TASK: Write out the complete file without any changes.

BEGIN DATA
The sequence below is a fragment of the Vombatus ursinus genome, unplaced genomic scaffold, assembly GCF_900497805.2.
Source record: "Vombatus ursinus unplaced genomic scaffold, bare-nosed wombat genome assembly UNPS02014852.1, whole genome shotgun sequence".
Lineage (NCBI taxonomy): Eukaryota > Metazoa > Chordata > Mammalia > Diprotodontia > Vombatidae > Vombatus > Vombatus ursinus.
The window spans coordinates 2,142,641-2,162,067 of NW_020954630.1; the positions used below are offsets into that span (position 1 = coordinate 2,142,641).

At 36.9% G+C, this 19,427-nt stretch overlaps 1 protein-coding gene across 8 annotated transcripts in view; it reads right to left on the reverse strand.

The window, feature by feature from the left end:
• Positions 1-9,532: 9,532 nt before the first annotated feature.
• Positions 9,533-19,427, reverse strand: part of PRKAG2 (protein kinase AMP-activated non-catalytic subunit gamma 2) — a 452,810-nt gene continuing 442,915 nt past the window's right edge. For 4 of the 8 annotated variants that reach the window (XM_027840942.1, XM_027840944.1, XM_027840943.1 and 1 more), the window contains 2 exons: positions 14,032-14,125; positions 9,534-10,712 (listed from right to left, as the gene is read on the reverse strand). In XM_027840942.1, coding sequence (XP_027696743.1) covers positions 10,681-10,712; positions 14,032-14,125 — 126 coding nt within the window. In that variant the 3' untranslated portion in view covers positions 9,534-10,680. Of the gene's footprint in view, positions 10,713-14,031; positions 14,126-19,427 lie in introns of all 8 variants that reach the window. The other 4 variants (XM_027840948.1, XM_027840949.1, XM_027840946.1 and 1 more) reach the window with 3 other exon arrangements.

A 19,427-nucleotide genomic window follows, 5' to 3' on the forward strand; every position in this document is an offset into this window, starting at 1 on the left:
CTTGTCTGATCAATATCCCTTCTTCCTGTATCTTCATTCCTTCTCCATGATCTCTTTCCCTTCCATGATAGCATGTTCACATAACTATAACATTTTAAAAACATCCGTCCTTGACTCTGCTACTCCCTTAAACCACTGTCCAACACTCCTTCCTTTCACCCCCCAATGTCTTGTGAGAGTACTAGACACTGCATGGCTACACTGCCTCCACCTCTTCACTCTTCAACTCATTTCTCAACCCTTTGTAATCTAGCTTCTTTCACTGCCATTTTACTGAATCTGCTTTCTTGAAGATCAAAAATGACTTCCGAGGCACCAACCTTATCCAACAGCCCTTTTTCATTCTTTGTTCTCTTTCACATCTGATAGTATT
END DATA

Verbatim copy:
The sequence below is a fragment of the Vombatus ursinus genome, unplaced genomic scaffold, assembly GCF_900497805.2.
Source record: "Vombatus ursinus unplaced genomic scaffold, bare-nosed wombat genome assembly UNPS02014852.1, whole genome shotgun sequence".
Lineage (NCBI taxonomy): Eukaryota > Metazoa > Chordata > Mammalia > Diprotodontia > Vombatidae > Vombatus > Vombatus ursinus.
The window spans coordinates 2,142,641-2,162,067 of NW_020954630.1; the positions used below are offsets into that span (position 1 = coordinate 2,142,641).

At 36.9% G+C, this 19,427-nt stretch overlaps 1 protein-coding gene across 8 annotated transcripts in view; it reads right to left on the reverse strand.

The window, feature by feature from the left end:
• Positions 1-9,532: 9,532 nt before the first annotated feature.
• Positions 9,533-19,427, reverse strand: part of PRKAG2 (protein kinase AMP-activated non-catalytic subunit gamma 2) — a 452,810-nt gene continuing 442,915 nt past the window's right edge. For 4 of the 8 annotated variants that reach the window (XM_027840942.1, XM_027840944.1, XM_027840943.1 and 1 more), the window contains 2 exons: positions 14,032-14,125; positions 9,534-10,712 (listed from right to left, as the gene is read on the reverse strand). In XM_027840942.1, coding sequence (XP_027696743.1) covers positions 10,681-10,712; positions 14,032-14,125 — 126 coding nt within the window. In that variant the 3' untranslated portion in view covers positions 9,534-10,680. Of the gene's footprint in view, positions 10,713-14,031; positions 14,126-19,427 lie in introns of all 8 variants that reach the window. The other 4 variants (XM_027840948.1, XM_027840949.1, XM_027840946.1 and 1 more) reach the window with 3 other exon arrangements.

A 19,427-nucleotide genomic window follows, 5' to 3' on the forward strand; every position in this document is an offset into this window, starting at 1 on the left:
CTTGTCTGATCAATATCCCTTCTTCCTGTATCTTCATTCCTTCTCCATGATCTCTTTCCCTTCCATGATAGCATGTTCACATAACTATAACATTTTAAAAACATCCGTCCTTGACTCTGCTACTCCCTTAAACCACTGTCCAACACTCCTTCCTTTCACCCCCCAATGTCTTGTGAGAGTACTAGACACTGCATGGCTACACTGCCTCCACCTCTTCACTCTTCAACTCATTTCTCAACCCTTTGTAATCTAGCTTCTTTCACTGCCATTTTACTGAATCTGCTTTCTTGAAGATCAAAAATGACTTCCGAGGCACCAACCTTATCCAACAGCCCTTTTTCATTCTTTGTTCTCTTTCACATCTGATAGTATT